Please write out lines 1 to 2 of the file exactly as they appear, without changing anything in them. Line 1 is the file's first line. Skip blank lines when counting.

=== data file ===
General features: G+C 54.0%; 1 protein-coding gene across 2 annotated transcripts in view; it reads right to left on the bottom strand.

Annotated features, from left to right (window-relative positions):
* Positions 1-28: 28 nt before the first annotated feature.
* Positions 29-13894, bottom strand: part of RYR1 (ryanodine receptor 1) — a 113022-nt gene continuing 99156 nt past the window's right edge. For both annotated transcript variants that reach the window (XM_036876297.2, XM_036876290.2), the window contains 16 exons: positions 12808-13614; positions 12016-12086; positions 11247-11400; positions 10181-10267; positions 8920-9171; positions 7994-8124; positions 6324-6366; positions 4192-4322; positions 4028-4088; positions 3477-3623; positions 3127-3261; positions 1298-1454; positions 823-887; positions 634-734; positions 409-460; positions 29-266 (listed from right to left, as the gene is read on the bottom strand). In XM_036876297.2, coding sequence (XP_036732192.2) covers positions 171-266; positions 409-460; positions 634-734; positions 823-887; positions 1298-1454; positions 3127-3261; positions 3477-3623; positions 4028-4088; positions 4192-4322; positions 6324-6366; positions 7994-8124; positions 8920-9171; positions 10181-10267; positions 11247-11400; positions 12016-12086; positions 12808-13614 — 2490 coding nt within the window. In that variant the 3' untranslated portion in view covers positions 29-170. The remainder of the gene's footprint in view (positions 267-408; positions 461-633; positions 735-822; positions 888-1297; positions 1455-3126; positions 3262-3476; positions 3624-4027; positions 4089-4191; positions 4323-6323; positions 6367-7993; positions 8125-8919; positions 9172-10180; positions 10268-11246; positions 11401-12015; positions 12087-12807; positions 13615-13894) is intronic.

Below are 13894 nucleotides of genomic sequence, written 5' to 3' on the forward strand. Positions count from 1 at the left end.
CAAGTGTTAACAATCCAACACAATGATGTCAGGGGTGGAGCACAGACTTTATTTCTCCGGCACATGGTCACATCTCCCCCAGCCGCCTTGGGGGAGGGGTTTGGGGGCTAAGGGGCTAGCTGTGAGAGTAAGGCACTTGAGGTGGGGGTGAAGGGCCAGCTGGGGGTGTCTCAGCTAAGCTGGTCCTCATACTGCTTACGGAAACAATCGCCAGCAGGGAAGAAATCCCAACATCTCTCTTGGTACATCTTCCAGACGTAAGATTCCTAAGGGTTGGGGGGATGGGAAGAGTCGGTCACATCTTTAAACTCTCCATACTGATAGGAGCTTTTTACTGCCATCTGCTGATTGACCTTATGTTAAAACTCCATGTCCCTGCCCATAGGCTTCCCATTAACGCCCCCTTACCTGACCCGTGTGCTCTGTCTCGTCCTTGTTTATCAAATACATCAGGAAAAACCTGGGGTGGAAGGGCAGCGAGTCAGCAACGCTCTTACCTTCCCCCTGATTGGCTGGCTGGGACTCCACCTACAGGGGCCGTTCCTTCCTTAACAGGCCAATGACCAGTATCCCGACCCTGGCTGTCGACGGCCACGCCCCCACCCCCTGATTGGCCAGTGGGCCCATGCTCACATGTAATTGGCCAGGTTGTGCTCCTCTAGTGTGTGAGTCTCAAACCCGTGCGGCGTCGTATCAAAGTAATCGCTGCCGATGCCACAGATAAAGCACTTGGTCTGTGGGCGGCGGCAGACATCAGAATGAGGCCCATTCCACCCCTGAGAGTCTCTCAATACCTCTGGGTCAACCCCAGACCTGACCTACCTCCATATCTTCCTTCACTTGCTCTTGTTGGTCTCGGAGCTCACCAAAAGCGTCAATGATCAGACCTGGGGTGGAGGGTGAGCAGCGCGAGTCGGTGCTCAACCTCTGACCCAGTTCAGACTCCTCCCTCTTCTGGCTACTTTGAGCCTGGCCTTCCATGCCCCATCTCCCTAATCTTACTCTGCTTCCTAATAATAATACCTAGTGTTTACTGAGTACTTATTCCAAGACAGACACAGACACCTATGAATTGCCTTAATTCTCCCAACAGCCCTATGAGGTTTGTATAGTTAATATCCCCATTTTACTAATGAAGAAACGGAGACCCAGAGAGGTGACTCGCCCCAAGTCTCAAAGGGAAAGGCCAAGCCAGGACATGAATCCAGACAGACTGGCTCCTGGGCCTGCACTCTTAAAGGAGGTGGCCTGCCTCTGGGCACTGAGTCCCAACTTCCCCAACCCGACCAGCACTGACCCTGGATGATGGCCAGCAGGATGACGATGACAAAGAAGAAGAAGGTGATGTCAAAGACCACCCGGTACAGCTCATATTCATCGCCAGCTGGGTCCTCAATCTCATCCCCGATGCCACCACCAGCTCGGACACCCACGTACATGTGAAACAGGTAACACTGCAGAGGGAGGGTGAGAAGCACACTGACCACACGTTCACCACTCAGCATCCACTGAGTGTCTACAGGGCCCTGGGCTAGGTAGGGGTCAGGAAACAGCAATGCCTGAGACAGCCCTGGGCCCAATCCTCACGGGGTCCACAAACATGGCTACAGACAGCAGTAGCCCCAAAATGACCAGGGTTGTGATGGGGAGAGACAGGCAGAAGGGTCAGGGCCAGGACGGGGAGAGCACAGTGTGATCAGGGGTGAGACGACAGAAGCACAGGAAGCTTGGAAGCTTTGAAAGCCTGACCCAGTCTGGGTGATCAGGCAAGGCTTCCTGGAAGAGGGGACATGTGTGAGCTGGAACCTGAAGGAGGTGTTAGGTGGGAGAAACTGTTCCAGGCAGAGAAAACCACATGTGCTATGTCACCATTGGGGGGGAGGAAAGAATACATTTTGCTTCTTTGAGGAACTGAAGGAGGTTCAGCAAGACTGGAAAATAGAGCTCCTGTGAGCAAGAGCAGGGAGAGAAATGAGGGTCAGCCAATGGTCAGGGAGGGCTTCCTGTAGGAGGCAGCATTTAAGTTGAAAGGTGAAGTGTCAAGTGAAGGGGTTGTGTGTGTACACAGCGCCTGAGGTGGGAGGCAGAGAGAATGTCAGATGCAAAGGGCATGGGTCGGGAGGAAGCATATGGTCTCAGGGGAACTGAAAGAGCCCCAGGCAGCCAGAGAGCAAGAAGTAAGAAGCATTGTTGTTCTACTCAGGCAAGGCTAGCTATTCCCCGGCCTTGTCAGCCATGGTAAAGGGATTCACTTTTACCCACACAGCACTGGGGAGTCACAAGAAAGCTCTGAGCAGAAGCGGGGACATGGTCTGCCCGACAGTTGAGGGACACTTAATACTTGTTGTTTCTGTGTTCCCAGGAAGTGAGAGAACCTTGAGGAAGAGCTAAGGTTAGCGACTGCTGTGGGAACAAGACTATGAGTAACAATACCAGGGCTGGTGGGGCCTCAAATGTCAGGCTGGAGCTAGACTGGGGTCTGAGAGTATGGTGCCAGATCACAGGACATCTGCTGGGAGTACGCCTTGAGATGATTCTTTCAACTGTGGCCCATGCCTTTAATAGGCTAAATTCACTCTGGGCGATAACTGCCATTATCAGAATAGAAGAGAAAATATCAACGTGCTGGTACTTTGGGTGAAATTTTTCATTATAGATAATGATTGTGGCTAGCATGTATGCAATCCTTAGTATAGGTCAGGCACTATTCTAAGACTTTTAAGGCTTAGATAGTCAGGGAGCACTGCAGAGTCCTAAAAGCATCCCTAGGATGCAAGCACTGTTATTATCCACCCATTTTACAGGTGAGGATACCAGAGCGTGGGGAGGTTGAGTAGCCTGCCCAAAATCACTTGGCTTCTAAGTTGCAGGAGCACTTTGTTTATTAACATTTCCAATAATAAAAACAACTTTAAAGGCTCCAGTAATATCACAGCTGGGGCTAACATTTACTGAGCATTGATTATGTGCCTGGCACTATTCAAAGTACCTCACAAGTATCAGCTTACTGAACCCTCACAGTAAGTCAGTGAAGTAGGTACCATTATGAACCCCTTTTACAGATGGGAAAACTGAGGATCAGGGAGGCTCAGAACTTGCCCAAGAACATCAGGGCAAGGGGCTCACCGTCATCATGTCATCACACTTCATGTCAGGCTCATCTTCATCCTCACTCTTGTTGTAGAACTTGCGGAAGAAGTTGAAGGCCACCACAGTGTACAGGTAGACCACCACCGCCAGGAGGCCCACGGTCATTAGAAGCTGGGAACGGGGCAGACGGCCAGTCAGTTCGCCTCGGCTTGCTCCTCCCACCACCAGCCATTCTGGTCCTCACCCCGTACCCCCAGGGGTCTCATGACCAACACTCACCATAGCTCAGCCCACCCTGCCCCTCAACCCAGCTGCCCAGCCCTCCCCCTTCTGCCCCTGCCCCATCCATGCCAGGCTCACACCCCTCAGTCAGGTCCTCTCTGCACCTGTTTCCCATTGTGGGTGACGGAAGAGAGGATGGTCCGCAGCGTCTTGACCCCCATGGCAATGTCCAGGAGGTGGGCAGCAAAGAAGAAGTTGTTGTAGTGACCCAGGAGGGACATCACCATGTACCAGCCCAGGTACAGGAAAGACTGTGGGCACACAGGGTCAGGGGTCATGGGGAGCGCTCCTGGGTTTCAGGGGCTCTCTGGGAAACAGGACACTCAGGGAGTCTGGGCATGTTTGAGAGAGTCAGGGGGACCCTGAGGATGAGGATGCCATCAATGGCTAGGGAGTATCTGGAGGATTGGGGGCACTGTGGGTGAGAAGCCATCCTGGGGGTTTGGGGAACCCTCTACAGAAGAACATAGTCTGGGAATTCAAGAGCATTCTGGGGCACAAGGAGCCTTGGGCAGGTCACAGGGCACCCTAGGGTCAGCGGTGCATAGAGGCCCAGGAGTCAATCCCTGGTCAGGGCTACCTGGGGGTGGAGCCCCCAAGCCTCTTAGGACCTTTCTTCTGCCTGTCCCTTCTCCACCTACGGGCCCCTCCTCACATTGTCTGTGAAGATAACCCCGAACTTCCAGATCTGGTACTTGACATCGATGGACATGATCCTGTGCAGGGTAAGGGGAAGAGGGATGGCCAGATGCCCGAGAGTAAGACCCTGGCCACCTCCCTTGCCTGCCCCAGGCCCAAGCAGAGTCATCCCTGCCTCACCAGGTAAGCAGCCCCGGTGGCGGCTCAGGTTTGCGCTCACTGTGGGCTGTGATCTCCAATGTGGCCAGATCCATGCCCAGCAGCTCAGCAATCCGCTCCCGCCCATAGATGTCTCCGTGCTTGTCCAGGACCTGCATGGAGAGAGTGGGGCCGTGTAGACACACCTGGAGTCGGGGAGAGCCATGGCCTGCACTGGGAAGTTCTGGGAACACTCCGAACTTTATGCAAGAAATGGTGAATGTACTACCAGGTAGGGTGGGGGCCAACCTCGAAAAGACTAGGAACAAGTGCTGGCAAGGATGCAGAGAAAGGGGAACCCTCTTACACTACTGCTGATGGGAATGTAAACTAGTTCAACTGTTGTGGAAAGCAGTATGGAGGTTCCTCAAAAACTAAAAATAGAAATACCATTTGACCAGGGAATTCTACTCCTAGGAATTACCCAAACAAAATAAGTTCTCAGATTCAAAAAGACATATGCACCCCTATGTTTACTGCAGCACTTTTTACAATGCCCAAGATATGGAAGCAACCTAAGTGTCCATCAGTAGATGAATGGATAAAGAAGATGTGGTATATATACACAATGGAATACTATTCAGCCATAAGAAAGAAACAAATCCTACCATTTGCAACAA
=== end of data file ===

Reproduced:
General features: G+C 54.0%; 1 protein-coding gene across 2 annotated transcripts in view; it reads right to left on the bottom strand.

Annotated features, from left to right (window-relative positions):